TORONTO (Reuters) - Shares in Canadian patent licensing company WiLan Inc plunged almost 23 percent on Thursday after a jury ruled that Apple did not infringe a patent it held, leading several analysts to downgrade their view of the stock.
The company, whose primary business is acquiring ownership of intellectual property and then seeking to charge fees to companies that make use of it, said it was disappointed by the court decision but that the patent in question only had three months of validity remaining.
The company had previously reached licensing deals with six other companies; Alcatel-Lucent, Dell, Hewlett-Packard, HTC Corp, Novatel Wireless and Sierra Wireless over the patent, which covers mobile technologies.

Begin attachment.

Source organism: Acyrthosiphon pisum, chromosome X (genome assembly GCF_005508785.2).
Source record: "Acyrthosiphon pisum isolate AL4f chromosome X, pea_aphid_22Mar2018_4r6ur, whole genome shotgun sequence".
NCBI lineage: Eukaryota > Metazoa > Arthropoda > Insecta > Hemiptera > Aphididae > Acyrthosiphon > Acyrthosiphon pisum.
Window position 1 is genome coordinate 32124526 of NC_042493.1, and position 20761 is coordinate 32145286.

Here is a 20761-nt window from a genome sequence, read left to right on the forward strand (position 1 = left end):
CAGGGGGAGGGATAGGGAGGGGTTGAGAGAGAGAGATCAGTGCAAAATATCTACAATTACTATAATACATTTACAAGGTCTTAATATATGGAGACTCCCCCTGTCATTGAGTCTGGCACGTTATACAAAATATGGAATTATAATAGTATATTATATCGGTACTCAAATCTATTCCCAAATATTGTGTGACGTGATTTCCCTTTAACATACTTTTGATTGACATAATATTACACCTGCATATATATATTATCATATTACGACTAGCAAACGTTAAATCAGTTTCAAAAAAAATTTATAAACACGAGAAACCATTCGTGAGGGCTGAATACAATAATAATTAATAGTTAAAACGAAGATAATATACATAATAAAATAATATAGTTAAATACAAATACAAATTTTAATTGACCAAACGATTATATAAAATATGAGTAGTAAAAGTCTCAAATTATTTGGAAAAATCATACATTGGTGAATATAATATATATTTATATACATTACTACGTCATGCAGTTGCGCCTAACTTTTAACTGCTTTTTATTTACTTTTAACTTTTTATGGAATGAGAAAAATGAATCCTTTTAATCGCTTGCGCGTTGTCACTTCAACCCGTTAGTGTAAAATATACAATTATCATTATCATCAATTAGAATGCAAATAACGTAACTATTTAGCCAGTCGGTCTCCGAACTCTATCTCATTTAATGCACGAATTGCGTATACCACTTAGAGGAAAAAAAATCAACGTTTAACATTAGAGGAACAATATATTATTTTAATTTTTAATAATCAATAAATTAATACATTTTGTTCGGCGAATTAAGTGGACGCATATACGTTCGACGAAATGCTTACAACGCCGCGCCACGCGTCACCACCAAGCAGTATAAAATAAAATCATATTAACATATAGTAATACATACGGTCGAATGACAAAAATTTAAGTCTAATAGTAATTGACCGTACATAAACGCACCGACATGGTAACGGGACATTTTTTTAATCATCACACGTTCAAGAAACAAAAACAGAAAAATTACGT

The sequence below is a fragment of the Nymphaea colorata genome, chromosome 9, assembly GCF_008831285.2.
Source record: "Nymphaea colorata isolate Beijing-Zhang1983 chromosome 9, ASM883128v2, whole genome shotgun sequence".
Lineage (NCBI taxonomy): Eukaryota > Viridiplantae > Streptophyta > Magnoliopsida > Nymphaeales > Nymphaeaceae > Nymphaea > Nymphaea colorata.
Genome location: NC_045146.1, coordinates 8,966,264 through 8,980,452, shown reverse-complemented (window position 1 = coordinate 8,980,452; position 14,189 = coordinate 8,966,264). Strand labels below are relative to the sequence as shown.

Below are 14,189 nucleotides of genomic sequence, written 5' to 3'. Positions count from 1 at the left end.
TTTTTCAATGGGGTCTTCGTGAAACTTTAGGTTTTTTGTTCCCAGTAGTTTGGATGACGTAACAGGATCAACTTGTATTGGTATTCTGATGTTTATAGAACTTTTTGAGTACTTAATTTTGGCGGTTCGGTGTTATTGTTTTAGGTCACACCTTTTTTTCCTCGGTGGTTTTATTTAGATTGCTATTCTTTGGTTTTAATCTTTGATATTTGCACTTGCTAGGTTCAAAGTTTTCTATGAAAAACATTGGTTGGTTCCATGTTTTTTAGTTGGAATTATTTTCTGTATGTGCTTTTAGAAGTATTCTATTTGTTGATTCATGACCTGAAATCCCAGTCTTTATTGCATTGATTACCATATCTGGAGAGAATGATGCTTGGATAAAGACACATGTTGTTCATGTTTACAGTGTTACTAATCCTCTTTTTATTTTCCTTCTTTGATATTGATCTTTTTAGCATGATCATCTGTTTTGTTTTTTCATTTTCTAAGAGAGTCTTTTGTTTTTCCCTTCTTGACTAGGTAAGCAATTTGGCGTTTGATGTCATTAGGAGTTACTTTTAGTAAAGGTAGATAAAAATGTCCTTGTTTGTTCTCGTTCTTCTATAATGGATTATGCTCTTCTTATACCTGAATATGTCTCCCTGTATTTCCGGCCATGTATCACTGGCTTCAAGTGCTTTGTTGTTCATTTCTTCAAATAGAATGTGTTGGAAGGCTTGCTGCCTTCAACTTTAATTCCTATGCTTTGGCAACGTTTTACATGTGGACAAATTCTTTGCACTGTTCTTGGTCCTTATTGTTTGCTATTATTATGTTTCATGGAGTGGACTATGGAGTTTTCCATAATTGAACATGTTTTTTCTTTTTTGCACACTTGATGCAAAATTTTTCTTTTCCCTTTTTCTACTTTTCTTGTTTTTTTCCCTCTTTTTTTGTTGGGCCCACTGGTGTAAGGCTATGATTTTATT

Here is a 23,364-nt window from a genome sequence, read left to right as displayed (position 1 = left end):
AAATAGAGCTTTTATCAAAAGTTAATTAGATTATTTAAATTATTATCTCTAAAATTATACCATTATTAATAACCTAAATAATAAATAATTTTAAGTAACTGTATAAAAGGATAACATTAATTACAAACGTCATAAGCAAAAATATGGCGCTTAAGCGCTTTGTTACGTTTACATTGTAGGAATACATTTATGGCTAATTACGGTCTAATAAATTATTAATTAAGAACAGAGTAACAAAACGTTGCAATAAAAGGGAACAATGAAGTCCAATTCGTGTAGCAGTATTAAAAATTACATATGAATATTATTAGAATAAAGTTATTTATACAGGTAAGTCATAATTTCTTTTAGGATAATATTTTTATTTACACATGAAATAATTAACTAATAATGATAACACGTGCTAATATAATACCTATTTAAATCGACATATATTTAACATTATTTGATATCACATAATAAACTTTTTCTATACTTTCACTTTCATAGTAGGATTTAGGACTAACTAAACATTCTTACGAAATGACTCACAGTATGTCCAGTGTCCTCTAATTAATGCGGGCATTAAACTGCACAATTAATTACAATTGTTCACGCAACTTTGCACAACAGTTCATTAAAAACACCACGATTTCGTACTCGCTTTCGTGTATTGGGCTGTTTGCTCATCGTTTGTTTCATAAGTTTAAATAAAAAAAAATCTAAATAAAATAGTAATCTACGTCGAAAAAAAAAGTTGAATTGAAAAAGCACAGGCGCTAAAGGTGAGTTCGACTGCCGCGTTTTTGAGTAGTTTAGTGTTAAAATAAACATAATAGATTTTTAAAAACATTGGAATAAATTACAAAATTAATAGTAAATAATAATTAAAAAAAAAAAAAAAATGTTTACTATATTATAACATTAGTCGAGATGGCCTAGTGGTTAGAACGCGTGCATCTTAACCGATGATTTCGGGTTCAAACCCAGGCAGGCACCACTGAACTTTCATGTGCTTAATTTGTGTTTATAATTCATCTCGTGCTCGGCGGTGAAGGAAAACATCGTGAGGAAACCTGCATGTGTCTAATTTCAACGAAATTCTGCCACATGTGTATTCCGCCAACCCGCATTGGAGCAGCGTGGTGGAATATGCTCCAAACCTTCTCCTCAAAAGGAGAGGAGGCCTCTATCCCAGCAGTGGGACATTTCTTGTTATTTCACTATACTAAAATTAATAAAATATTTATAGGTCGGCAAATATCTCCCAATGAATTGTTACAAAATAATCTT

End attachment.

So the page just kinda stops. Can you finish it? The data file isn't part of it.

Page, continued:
Analysts at Paradigm, Canaccord Genuity, and CIBC cut their ratings on the stock following the court decision.
“Our view is there are limited licensing catalysts with the Apple loss,” CIBC analyst Todd Coupland wrote in a note to clients. “We also expect investors will apply a further discount on (WiLan) because of the two trial losses in 2013 which calls into question what types of infringement cases are being filed.”
WiLan shares shed 89 Canadian cents to trade at C$3.18 by mid-afternoon on the Toronto Stock Exchange.
The company updated its earnings guidance after the decision, saying it expects revenue of C$20.7 million in the quarter to end-September and revenue between C$26 million and C$28 million in the three months to end-December.
Reporting by Alastair Sharp; Editing by Theodore d'Afflisio